We walked along the small jungle of Ceterra, her hand still in mine, pulling me along to the opposite shore. It took the woman a minute to speak up. 

Finally, she said, “I feel as if I owe you an explanation.” She took a seat on a raised vine, patting the spot next to her.

“You think?” I said in response, sitting down. 

She chuckled in amusement. “Well I cannot explain everything right now, but I’ll give you some context. About me, and why I did what I did. Sound good?”

“Are you a mind reader or something?” I asked. 

She laughed, the corners of her mouth pulling amused dimples to her cheeks. I had a feeling she didn’t do that often, that it was rare for her to talk to someone like this.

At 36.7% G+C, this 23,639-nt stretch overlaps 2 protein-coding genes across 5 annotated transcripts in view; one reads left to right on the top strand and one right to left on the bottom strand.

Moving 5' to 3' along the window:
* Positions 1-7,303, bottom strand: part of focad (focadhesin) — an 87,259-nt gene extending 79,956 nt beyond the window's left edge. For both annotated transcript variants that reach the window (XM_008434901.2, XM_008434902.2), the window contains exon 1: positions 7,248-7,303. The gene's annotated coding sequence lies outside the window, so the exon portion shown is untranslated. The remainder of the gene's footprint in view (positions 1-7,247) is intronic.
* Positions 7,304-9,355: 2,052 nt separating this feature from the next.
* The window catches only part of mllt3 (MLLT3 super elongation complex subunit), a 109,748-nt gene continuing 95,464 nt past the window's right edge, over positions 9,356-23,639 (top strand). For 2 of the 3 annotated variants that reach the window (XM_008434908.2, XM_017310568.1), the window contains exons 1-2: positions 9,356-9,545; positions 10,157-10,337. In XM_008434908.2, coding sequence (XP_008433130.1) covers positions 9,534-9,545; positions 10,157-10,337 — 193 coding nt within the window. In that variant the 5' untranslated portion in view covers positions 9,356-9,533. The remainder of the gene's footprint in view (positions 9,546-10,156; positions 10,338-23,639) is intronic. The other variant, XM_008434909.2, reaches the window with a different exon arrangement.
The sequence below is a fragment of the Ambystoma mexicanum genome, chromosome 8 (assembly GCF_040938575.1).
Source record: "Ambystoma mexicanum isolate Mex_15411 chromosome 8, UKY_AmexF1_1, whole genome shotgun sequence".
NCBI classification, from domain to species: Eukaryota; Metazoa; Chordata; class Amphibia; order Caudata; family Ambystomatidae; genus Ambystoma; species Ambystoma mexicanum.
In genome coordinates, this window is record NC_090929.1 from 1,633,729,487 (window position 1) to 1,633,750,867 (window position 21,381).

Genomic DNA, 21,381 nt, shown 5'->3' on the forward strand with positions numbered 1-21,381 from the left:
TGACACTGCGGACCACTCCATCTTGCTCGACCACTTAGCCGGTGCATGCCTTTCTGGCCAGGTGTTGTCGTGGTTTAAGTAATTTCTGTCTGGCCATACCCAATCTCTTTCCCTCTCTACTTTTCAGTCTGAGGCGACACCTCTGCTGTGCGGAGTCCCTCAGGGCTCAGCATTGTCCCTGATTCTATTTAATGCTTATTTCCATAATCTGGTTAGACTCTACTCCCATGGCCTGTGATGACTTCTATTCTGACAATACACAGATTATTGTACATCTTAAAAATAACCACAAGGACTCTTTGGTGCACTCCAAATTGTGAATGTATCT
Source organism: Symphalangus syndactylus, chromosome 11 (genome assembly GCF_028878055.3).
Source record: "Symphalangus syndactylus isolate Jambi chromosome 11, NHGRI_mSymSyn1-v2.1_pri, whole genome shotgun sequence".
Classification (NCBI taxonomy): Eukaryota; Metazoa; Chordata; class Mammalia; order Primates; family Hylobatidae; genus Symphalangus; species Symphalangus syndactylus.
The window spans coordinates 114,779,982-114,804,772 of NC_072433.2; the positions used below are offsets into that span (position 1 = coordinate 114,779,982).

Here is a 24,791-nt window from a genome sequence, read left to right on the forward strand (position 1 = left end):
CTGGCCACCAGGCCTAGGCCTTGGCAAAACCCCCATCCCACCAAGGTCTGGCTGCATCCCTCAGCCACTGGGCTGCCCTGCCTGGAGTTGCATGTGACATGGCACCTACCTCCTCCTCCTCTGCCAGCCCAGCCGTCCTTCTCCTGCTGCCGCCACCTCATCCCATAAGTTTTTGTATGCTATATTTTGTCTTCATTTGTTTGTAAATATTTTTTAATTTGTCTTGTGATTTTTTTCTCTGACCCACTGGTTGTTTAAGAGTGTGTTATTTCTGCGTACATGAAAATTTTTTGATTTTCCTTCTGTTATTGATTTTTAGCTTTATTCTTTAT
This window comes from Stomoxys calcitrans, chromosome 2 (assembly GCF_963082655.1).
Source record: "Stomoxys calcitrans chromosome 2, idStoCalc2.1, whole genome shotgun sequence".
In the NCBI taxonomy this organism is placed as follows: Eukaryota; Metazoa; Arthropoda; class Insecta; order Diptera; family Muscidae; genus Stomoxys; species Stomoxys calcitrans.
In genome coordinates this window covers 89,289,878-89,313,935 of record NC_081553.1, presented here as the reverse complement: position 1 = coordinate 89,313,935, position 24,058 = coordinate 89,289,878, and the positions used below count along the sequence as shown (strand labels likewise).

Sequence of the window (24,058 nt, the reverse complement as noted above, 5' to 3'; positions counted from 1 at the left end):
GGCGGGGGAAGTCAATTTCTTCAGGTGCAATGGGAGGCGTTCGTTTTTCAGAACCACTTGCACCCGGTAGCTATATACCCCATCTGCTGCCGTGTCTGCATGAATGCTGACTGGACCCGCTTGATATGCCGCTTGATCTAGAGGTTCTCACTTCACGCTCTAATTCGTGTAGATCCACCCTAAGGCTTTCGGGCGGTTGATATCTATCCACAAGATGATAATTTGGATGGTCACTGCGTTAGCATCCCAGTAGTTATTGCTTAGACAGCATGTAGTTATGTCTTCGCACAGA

Her expression soon fell more serious and melancholic as she began her tale. “Your world is a recreation of a world I lived in, a near endless amount of time ago now. My world along with countless like them were wiped out in an instant, at the whim of an omnipotent destructive being. The only reason I survived was because I am the daughter of the being that created these old worlds. 

“I gave a flying human, a Pouli, abilities as a way to help get a new start on this world. Goltri was a promising young Pouli, much like you. He was passionate and creative, and above all else, he saw the potential in everyone. It didn’t surprise me one bit that he’d risen so far as a leader. Though I found out much too late that the person he was around me was not reflective of his character while I was away. King Goltri betrayed me, passing the abilities to every flying human he could find, then using them to form an empire built on fear, bent on complete domination of all the planet’s species.